| C++ Neural Networks and Fuzzy Logic |
by Valluru B. Rao
M&T Books, IDG Books Worldwide, Inc.
ISBN: 1558515526 Pub Date: 06/01/95
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David Fogel describes evolutionary general problem solving and uses the familiar game of Tic-Tac-Toe as an example. The idea is to come up with optimal strategies in playing this game. The first players marker is an X, and the second players marker is an O. Whoever gets three of his or her markers in a row or a column or a diagonal before the other player does, wins. Shrewd players manage a draw position, if their equally shrewd opponent thwarts their attempts to win. A draw position is one where neither player has three of his or her markers in a row, or a column, or a diagonal.
The board can be described by a vector of nine components, each of which is a three-valued number. Imagine the squares of the board for the game as taken in sequence row by row from top to bottom. Allow a 1 to show the presence of an X in that square, a 0 to indicate a blank there, and a -1 to correspond to an O. This is an example of a coding for the status of the board. For example, (-1, 0, 1, 0, -1, 0, 1, 1, -1) is a winning position for the second player, because it corresponds to the board looking as below.
O X O X X O
A neural network for this problem will have an input layer with nine neurons, as each input pattern has nine components. There would be some hidden layers. But the example is with one hidden layer. The output layer also contains nine neurons, so that one cycle of operation of the network shows what the best configuration of the board is to be, given a particular input. Of course, during this cycle of operation, all that needs to be determined is which blank space, indicated by a 0 in the input, should be changed to 1, if strategy is being worked for player 1. None of the 1s and -1s is to be changed.
In this particular example, the neural network architecture itself is dynamic. The network expands or contracts according to some rules, which are described next.
Fogel describes the network as an evolving network in the sense that the number of neurons in the hidden layer changed with a probability of 0.5. A node was equally likely to be added or deleted. Since the number of unmarked squares dwindles after each play, this kind of approach with varying numbers of neurons in the network seems to be reasonable, and interesting.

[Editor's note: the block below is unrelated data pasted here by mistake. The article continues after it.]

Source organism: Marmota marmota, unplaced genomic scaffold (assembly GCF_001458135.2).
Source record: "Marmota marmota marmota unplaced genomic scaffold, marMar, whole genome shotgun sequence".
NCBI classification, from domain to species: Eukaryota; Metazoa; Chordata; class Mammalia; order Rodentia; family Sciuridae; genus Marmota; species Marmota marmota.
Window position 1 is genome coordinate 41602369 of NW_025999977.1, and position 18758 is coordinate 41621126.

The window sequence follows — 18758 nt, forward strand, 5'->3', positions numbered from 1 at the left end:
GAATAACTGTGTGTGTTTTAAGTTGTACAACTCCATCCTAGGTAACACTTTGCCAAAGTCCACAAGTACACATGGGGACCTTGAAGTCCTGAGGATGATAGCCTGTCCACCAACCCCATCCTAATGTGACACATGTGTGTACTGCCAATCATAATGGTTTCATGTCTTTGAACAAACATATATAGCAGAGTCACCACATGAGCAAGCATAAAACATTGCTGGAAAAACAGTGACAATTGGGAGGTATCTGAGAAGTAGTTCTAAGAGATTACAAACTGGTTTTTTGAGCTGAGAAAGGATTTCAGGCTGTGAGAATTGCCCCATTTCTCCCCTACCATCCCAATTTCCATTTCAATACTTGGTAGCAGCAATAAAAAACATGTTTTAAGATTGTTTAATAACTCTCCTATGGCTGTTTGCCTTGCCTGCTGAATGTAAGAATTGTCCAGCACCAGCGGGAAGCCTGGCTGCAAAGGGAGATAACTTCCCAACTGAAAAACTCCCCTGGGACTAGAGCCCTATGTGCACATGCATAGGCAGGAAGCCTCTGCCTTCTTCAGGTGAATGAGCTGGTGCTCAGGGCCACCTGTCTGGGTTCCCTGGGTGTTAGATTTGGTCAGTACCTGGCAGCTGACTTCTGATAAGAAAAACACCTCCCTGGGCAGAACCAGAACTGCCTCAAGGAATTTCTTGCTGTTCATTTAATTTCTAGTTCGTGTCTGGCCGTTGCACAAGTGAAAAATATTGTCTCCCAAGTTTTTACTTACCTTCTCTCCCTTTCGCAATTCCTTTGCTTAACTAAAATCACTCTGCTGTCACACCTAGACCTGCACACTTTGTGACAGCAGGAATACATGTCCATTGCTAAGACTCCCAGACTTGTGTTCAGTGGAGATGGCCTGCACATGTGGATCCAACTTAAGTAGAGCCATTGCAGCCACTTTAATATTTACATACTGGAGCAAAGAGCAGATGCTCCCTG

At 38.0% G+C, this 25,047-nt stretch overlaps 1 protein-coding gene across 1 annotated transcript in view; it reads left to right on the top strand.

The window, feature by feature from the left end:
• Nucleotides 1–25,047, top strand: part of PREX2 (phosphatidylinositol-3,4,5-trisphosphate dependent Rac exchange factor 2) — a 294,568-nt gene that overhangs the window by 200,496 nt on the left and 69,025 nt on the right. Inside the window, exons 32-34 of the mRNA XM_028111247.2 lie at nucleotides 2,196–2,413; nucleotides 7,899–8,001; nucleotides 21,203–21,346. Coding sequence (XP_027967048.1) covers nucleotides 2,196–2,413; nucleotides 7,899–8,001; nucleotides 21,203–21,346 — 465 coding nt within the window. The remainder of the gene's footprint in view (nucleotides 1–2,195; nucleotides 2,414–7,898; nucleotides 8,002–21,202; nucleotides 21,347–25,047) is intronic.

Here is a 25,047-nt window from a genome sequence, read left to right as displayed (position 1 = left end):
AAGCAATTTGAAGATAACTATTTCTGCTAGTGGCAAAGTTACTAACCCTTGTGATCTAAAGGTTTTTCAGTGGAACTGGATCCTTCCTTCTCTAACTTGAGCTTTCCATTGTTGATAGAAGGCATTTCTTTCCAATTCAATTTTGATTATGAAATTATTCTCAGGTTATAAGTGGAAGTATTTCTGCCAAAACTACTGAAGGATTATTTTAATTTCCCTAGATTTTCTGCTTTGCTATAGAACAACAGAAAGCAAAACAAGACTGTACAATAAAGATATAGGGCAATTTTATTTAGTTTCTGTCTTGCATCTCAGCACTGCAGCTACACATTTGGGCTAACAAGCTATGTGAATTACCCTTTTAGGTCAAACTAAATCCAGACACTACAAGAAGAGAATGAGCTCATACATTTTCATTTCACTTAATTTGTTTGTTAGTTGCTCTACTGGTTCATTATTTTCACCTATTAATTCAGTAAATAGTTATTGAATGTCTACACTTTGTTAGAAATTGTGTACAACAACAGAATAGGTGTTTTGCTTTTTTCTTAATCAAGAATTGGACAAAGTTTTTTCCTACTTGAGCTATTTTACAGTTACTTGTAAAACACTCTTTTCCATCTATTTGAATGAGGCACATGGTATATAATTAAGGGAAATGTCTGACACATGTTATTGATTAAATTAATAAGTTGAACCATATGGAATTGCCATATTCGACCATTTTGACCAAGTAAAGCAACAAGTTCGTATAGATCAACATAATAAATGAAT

The initial set of weights is random values between -0.5 and 0.5, inclusive, according to a uniform distribution. Bias and threshold values also come from this distribution. The sigmoid function:
1/(1 + e-x)
is used also, to determine the outputs.
Weights and biases were changed during the network operation training cycles. Thus, the network had a learning phase. (You will read more on learning in Chapter 6.) This network is adaptive, since it changes its architecture. Other forms of adaptation in neural networks are in changing parameter values for a fixed architecture. (See Chapter 6.) The results of the experiment Fogel describes show that you need nine neurons in the hidden layer also, for your network to be the best for this problem. They also purged any strategy that was likely to lose.
Fogels emphasis is on the evolutionary aspect of an adaptive process or experiment. Our interest in this example is primarily due to the fact that an adaptive neural network is used.
The choice of Tic-Tac-Toe, while being a simple and all too familiar game, is in the genre of much more complicated games. These games ask a player to place a marker in some position in a given array, and as players take turns doing so, some criterion determines if it is a draw, or who won. Unlike in Tic-Tac-Toe, the criterion by which one wins may not be known to the players.
We discuss now a few other considerations in neural network modeling by introducing short-term memory and long-term memory concepts. Neural network training is usually done in an iterative way, meaning that the procedure is repeated a certain number of times. These iterations are referred to as cycles. After each cycle, the input used may remain the same or change, or the weights may remain the same or change. Such change is based on the output of a completed cycle. If the number of cycles is not preset, and the network is allowed to go through cycles until some other criterion is met, the question of whether or not the termination of the iterative process occurs eventually, arises naturally.
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